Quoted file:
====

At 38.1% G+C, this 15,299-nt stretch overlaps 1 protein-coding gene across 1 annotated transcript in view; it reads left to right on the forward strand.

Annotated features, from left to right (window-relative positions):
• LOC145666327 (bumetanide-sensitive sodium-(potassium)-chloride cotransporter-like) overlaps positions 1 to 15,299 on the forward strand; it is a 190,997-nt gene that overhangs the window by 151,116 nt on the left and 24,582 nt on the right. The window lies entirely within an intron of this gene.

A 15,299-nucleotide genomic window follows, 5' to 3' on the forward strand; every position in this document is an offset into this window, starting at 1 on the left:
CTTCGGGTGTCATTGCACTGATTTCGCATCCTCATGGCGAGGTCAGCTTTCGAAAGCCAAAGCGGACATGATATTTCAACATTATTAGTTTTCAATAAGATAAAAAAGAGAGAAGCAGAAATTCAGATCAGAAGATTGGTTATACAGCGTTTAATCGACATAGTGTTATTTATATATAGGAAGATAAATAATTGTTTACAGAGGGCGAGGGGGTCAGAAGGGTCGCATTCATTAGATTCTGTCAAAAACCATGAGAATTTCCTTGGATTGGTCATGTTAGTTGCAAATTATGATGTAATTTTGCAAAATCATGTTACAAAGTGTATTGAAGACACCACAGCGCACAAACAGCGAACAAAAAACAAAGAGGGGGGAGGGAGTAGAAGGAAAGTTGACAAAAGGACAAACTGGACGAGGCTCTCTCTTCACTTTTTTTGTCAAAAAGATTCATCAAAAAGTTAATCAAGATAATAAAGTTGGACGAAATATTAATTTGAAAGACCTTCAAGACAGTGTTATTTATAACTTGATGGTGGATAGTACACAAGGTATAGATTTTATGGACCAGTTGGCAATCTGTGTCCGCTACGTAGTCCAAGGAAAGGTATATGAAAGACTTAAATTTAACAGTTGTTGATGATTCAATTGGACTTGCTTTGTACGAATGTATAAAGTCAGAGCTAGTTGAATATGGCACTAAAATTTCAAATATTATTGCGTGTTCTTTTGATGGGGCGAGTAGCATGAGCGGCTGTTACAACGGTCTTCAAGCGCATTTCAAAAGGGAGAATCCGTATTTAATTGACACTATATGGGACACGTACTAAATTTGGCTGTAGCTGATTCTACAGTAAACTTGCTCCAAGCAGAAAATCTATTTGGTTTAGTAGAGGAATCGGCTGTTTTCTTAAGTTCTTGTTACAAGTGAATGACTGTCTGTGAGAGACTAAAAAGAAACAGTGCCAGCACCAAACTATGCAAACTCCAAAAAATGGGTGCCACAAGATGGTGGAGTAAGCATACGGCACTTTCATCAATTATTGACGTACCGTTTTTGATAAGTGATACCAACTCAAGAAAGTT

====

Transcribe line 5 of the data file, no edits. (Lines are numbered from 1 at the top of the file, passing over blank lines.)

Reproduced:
CTTCGGGTGTCATTGCACTGATTTCGCATCCTCATGGCGAGGTCAGCTTTCGAAAGCCAAAGCGGACATGATATTTCAACATTATTAGTTTTCAATAAGATAAAAAAGAGAGAAGCAGAAATTCAGATCAGAAGATTGGTTATACAGCGTTTAATCGACATAGTGTTATTTATATATAGGAAGATAAATAATTGTTTACAGAGGGCGAGGGGGTCAGAAGGGTCGCATTCATTAGATTCTGTCAAAAACCATGAGAATTTCCTTGGATTGGTCATGTTAGTTGCAAATTATGATGTAATTTTGCAAAATCATGTTACAAAGTGTATTGAAGACACCACAGCGCACAAACAGCGAACAAAAAACAAAGAGGGGGGAGGGAGTAGAAGGAAAGTTGACAAAAGGACAAACTGGACGAGGCTCTCTCTTCACTTTTTTTGTCAAAAAGATTCATCAAAAAGTTAATCAAGATAATAAAGTTGGACGAAATATTAATTTGAAAGACCTTCAAGACAGTGTTATTTATAACTTGATGGTGGATAGTACACAAGGTATAGATTTTATGGACCAGTTGGCAATCTGTGTCCGCTACGTAGTCCAAGGAAAGGTATATGAAAGACTTAAATTTAACAGTTGTTGATGATTCAATTGGACTTGCTTTGTACGAATGTATAAAGTCAGAGCTAGTTGAATATGGCACTAAAATTTCAAATATTATTGCGTGTTCTTTTGATGGGGCGAGTAGCATGAGCGGCTGTTACAACGGTCTTCAAGCGCATTTCAAAAGGGAGAATCCGTATTTAATTGACACTATATGGGACACGTACTAAATTTGGCTGTAGCTGATTCTACAGTAAACTTGCTCCAAGCAGAAAATCTATTTGGTTTAGTAGAGGAATCGGCTGTTTTCTTAAGTTCTTGTTACAAGTGAATGACTGTCTGTGAGAGACTAAAAAGAAACAGTGCCAGCACCAAACTATGCAAACTCCAAAAAATGGGTGCCACAAGATGGTGGAGTAAGCATACGGCACTTTCATCAATTATTGACGTACCGTTTTTGATAAGTGATACCAACTCAAGAAAGTT